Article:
The UK’s drone economy is starting to take off, with ever more businesses using unmanned aerial vehicles (UAVs) in their work. Britain’s drone legislation is already setting standards around the world, but more could be done on a policy level to enable businesses to utilise drones, say the authors of a new report, who believe the government should appoint a ‘minister for drones’ to advocate for the technology at Whitehall.
The new report, Digitising the Skies, published by the Entrepreneurs Network think tank, also says that a £10m government investment to ensure all aircraft in UK airspace are visible to drones could make it easier to fly UAVs in urban areas, unlocking the potential for drone deliveries, a long-mooted use case for the aircraft. Experts are divided on whether such deliveries will ever come to fruition, but say advances in technology and regulation are making it easier for companies to deploy drones.
Which UK business sectors are embracing drones?
Drones have the potential to add £42bn to Britain’s GDP by 2030, according to accountancy firm PwC, while helping businesses save £16bn. There could be environmental benefits, too, with a new study from Cranfield University finding that making deliveries by drone, instead of light commercial vehicles, could reduce CO2 emissions by up to 46%.
These benefits, coupled with falling prices and the increased technological capabilities of UAVs, have driven business enthusiasm for drones, says Dr John Woods, a senior lecturer in the School of Computer Science and Electronic Engineering at Essex University and long-time drone enthusiast.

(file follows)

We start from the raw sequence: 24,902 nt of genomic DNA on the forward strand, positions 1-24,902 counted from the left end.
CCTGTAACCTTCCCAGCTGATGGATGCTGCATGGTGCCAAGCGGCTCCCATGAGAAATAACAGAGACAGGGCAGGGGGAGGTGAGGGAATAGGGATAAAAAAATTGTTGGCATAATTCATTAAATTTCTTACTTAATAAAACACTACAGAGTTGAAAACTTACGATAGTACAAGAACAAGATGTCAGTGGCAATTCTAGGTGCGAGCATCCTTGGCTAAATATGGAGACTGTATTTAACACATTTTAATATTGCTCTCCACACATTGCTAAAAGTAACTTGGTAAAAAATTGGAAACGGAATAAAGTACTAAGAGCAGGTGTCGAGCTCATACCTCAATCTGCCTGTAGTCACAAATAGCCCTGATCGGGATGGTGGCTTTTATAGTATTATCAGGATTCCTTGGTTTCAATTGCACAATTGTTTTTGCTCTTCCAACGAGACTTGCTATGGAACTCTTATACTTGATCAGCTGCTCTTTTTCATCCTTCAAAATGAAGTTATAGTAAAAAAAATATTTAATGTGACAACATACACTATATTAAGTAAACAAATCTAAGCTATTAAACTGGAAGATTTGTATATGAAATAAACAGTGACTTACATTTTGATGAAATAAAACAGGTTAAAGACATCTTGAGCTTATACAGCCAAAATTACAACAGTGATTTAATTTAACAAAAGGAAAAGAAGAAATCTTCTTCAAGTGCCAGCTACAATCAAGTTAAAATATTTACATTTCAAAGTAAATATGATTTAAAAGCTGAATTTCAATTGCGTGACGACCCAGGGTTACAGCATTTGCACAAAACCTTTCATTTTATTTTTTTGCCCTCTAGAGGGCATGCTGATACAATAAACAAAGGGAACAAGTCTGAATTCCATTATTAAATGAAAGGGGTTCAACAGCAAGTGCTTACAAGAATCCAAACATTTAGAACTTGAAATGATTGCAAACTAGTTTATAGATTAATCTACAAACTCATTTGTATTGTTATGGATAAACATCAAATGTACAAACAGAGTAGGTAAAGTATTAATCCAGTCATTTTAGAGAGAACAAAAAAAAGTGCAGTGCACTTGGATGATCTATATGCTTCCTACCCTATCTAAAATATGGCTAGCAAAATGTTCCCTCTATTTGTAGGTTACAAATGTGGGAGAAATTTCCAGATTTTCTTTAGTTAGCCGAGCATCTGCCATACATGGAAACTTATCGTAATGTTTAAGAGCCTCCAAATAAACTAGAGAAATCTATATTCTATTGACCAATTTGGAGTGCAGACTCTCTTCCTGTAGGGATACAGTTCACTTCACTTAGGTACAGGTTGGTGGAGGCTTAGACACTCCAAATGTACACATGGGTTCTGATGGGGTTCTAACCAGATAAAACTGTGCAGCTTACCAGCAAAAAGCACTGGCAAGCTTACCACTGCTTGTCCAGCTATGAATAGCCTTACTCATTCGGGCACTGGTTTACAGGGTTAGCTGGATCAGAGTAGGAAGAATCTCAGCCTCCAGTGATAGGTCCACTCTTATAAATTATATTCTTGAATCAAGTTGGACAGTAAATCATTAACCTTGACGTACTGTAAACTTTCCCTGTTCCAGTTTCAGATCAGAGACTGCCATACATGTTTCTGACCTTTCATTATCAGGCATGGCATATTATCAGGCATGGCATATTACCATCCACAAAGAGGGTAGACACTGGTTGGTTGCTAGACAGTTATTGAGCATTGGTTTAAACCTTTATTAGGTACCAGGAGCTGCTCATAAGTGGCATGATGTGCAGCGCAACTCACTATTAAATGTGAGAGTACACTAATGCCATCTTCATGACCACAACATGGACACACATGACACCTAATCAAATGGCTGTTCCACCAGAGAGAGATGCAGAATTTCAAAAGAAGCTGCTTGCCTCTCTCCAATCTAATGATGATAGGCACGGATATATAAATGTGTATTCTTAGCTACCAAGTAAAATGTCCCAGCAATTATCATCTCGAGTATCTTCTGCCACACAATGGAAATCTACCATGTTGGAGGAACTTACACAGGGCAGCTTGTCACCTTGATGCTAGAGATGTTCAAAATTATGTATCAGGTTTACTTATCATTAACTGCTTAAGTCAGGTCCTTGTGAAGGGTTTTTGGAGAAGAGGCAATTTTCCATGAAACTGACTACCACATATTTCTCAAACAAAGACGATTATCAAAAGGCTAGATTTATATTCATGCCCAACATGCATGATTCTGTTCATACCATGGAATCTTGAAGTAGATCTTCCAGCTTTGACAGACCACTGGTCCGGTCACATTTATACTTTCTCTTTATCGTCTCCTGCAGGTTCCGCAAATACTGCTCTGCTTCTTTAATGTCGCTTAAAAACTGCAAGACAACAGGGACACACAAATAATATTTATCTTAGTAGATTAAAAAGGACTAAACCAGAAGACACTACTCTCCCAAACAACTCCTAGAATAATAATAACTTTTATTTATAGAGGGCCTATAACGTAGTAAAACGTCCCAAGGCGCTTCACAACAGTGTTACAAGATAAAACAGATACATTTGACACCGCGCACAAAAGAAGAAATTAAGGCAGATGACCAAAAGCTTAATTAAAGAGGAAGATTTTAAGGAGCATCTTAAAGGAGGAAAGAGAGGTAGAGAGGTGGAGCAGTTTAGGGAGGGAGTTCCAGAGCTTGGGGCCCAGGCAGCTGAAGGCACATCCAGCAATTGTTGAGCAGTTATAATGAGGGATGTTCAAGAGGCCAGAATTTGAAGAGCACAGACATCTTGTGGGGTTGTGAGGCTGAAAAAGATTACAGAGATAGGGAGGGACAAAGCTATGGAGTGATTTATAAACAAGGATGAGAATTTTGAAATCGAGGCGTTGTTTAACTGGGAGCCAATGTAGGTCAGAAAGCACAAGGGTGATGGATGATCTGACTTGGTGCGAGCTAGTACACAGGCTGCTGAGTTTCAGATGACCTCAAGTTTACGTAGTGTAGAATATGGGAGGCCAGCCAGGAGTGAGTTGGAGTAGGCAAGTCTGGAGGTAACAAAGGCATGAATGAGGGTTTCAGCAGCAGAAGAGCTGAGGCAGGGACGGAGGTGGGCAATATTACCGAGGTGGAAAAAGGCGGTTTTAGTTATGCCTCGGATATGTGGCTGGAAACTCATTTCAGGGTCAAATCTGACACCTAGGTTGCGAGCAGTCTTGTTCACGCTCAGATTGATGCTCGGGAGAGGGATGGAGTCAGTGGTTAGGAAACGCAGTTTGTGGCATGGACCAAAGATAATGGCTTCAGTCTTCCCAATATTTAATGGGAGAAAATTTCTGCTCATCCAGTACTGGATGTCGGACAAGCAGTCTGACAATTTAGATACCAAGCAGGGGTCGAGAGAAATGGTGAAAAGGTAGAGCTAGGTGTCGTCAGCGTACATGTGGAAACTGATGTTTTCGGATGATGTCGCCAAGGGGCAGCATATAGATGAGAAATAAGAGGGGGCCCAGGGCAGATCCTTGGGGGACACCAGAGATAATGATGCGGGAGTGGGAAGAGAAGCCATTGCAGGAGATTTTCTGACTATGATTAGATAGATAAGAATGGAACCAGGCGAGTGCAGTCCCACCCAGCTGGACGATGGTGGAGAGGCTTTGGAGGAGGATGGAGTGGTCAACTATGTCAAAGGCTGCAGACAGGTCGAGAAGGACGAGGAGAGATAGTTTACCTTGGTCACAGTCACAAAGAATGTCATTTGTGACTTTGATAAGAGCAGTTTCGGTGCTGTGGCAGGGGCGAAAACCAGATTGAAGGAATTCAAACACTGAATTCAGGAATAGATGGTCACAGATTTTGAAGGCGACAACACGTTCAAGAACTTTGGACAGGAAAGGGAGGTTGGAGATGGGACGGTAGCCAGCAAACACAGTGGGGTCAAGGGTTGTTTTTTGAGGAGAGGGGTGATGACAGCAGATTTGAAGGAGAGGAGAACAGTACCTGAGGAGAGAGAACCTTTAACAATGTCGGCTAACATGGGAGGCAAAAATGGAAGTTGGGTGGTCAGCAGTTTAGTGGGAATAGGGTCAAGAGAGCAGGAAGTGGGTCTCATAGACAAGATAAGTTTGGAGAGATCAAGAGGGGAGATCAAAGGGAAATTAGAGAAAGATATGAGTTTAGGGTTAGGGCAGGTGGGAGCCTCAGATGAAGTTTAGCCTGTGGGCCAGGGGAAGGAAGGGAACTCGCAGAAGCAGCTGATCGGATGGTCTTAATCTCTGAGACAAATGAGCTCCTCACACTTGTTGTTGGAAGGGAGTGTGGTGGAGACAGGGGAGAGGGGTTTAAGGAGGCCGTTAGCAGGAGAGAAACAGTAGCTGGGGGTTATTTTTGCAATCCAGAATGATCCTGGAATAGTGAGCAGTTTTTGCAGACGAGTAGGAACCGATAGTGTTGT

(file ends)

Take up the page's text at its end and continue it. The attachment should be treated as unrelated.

This rapid increase in the affordability of drones is due in large part to China's DJI, the market-leading commercial drone maker, Woods says. "Right up until 2012–14 you were having to build your own proprietary technology," he tells Tech Monitor. "Then DJI came along with its products and suddenly you could buy a tool to help you do your job out of the box for £1,500."
DJI's latest model comes with an in-built infrared camera, which Woods says has unlocked a wider range of use cases. "Thermal infrared has really moved things on in the past 12–18 months," he says. "So in agriculture you can use a drone to see what's going on underground, be that a structure or an invasive crop, and take action as appropriate. We're also seeing a lot of activity in the construction and housing around inspection, doing reports on hot and cold spots in houses and detecting leaking pipes."
Advances in battery technology have also lifted the viability of drones, says Ben Crundwell, head of electronics at tech consultancy Cambridge Design Partnership. "Lithium batteries are light enough to make a drone make sense, as opposed to an acid battery, which is really heavy and lifting it off the ground is a non-starter."
Another game-changer has been the availability of more advanced sensors, Crundwell explains. "Being able to combine nine-axis gyroscopes, accelerometers and magnetometers into a single chip means you can make a circuit board with one or two components and a battery, and that's enough to make something that can fly. This is what's allowed the manufacturers from the Far East to flood the market with cheap drones."
How regulation can aid the UK drone economy
Drone-powered deliveries are one of the most high-profile – and complex – use cases for UAVs, with flying over highly populated areas often prompting concerns over safety, privacy and the noise that would be generated. The UK looked set to be central to this emerging industry when, in 2016, Amazon announced its Prime Air UK division would spearhead the company's attempts to develop delivery drones. It opened a new R&D centre and hired a large team to work on Prime Air, releasing a series of videos showing test flights from prototype delivery drones.